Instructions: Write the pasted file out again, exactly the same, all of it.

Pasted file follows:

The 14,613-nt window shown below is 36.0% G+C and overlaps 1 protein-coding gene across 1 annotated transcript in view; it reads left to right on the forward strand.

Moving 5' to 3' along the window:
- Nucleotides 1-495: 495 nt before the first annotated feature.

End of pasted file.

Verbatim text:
The 14,613-nt window shown below is 36.0% G+C and overlaps 1 protein-coding gene across 1 annotated transcript in view; it reads left to right on the forward strand.

Moving 5' to 3' along the window:
- Nucleotides 1-495: 495 nt before the first annotated feature.